The ‘new’ building at Haven Street is that which you see to-day, it’s a single story structure designed to be operated by a single man. The signal-box doubles as the booking office and is located to one end, the central portion is a waiting room whose quarry tiled floor is evidence that the front of this area was once open to the weather before being enclosed in the 1930’s. At the far end of the building are the toilets, the ladies are led off the waiting area, gentlemen have to brave the elements on their way to the flat roofed extension … although it was always thus in the original plans.
Back in 1934, the station forwarded 60,986 gallons of milk to Newport and strawberries and carnations went to Covent Garden, much of this was loaded from a special timber platform built on the south side of the line close to the bridge which crosses the main road, this platform had direct cart access from the station yard. The exact date of its demise has yet to be determined but was probably around the time of the Second World War.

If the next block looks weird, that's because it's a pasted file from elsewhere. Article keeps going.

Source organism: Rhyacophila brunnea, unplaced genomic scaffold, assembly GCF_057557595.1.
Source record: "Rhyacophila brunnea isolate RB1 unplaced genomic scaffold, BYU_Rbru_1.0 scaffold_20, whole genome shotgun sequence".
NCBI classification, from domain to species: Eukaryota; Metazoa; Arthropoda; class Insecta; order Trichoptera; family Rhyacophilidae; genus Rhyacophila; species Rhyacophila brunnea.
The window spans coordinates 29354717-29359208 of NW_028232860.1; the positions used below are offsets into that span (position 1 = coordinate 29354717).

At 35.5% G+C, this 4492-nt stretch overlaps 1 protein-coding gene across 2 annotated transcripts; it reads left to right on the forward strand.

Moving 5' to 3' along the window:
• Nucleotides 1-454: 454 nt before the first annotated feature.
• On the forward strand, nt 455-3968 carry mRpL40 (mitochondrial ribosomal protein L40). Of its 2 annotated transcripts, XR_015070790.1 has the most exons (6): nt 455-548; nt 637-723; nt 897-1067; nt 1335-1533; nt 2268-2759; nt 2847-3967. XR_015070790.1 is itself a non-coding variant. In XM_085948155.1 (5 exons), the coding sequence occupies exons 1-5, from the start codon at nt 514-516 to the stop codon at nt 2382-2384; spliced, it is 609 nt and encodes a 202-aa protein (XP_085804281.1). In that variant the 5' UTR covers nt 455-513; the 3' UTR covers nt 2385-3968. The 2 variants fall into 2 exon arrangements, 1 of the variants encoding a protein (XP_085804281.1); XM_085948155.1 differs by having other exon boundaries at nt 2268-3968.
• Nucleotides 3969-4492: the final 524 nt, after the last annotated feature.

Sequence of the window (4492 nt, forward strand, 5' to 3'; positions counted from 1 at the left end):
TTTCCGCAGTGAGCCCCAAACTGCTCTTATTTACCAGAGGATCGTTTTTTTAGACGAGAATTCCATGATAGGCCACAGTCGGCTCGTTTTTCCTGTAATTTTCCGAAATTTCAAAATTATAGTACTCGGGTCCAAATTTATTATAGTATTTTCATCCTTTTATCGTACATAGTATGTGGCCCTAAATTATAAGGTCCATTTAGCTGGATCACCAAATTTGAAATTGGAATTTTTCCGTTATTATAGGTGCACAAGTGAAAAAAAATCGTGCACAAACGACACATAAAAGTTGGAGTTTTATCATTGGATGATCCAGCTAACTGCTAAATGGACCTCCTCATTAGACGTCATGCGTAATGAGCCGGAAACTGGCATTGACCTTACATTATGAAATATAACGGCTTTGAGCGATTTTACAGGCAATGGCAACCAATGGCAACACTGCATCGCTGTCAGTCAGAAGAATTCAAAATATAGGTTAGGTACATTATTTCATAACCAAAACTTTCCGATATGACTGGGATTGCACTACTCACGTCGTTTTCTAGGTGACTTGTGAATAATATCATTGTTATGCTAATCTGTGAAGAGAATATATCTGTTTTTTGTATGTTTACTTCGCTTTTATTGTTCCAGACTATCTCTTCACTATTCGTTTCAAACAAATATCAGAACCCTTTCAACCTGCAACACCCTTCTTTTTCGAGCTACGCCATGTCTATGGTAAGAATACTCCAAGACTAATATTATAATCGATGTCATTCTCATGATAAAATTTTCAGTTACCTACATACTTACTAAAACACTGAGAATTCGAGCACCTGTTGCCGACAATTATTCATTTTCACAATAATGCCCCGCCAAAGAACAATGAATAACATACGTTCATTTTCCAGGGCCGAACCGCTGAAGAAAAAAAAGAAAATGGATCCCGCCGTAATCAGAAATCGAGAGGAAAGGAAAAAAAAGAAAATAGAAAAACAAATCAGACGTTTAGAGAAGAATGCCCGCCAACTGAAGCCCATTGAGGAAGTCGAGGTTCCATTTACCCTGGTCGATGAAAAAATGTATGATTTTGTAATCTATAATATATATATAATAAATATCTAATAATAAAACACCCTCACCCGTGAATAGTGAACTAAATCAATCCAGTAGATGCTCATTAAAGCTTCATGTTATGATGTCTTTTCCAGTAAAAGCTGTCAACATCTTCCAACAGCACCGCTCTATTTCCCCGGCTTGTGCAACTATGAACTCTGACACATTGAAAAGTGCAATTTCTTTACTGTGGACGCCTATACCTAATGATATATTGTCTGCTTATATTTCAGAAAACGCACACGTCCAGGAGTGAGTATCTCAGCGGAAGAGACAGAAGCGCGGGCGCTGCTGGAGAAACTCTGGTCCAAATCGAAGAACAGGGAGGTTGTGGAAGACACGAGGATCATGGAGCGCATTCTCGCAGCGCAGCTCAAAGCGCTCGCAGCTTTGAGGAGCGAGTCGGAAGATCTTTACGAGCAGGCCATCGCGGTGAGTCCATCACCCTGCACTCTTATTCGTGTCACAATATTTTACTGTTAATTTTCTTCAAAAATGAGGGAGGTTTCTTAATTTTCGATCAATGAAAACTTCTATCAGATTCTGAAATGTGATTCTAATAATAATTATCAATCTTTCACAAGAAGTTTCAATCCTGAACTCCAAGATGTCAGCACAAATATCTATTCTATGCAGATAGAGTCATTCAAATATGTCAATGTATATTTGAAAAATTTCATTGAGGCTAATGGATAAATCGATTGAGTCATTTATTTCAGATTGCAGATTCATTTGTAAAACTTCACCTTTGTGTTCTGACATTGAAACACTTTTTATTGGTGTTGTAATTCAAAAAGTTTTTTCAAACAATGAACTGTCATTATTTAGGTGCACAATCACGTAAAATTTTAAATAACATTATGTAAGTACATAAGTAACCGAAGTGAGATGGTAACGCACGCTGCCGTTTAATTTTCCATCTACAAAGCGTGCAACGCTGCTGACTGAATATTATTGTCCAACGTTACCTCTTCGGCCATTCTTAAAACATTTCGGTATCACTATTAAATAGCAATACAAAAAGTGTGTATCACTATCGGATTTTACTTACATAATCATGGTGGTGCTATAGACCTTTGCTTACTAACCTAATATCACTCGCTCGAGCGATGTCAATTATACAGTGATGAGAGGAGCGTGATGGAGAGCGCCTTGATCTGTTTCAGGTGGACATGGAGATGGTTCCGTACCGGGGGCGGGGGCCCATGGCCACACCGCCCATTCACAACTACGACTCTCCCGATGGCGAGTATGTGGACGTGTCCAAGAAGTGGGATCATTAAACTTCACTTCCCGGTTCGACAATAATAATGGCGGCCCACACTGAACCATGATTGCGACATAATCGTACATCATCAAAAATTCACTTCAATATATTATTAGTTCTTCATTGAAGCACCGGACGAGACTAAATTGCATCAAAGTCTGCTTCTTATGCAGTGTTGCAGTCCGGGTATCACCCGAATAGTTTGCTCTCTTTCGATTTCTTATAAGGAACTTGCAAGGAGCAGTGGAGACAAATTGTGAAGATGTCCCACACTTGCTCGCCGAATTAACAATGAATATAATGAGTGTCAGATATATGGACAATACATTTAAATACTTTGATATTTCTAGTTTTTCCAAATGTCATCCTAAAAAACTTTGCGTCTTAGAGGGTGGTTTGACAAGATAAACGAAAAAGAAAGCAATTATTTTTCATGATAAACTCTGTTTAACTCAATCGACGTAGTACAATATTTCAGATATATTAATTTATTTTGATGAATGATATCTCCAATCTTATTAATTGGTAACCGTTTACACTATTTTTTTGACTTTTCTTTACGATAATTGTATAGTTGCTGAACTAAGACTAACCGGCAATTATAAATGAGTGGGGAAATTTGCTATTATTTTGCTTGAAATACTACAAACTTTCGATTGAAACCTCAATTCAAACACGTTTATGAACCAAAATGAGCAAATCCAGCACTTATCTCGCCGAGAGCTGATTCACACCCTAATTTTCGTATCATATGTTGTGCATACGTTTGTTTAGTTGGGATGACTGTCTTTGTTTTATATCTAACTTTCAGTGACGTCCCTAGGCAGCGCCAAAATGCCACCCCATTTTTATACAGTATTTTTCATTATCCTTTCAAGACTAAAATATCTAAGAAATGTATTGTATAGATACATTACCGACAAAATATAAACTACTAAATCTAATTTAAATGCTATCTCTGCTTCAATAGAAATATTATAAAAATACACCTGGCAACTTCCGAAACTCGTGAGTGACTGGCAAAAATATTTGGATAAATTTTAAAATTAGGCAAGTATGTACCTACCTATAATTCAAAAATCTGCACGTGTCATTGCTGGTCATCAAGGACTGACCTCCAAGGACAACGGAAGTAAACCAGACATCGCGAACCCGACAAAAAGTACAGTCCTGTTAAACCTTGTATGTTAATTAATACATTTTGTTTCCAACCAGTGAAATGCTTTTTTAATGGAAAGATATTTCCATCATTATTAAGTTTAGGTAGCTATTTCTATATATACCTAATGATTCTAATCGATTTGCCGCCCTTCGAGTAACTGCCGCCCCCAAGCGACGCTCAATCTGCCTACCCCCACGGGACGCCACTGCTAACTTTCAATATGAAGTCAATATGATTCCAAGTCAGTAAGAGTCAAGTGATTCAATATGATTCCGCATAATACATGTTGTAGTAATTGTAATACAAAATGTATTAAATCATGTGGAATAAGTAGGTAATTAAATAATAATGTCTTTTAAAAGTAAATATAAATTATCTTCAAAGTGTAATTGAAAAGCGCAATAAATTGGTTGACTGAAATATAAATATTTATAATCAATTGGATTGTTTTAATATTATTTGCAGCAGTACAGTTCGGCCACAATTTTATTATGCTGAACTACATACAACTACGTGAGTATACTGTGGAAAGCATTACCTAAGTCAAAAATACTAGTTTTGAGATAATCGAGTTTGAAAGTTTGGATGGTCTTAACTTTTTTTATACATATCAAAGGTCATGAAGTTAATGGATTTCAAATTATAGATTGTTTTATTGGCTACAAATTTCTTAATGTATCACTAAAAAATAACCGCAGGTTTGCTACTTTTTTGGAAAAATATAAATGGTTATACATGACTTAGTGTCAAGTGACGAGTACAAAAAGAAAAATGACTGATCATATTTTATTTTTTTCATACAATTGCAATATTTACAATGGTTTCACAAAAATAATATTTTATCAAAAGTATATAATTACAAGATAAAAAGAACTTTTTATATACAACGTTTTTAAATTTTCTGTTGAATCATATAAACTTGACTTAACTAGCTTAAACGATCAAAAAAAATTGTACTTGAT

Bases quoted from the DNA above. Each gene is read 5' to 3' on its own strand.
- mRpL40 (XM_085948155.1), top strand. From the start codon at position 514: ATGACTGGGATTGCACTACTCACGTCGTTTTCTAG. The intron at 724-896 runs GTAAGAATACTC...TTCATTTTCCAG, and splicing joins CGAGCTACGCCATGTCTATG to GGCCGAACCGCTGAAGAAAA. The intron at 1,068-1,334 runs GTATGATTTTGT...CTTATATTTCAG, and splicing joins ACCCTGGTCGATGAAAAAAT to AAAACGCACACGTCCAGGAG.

In the 1950’s the Post Office instigated the contracted name Havenstreet to prevent confusion although this was only partially adopted by the railway….and remains thus!
The railway closed in February 1966 although the track remained in place and the building boarded until the Steam Railway arrived on Sunday 24th January 1971.
Whilst it would have been ideal to have preserved the station’s rural idyll the requirements of a modern visitor attraction and the need to service and maintain the locomotives and carriages necessitated change. The old coal siding was reinstated at the same time as sidings connecting into the locomotive workshops; the old gasworks was purchased and now houses a small museum and store. A new shop was constructed on the site of the old tar pits and later volunteer accommodation was provided in a similarly designed building next door.
At the south-western end of the station, new sidings have been laid to accommodate an ever increasing volume of wagons and rolling stock, much of which is used by our engineers to maintain the track and lineside. Behind the Shop-Museum complex a further workshop for carriage and wagon restoration was built. It was made possible by a grant from the Heritage lottery Fund and voluntary donation; Her Majesty The Queen opened the new workshop in 2004. This building is available to visit on most operating days and provides an up close insight into vehicle restoration.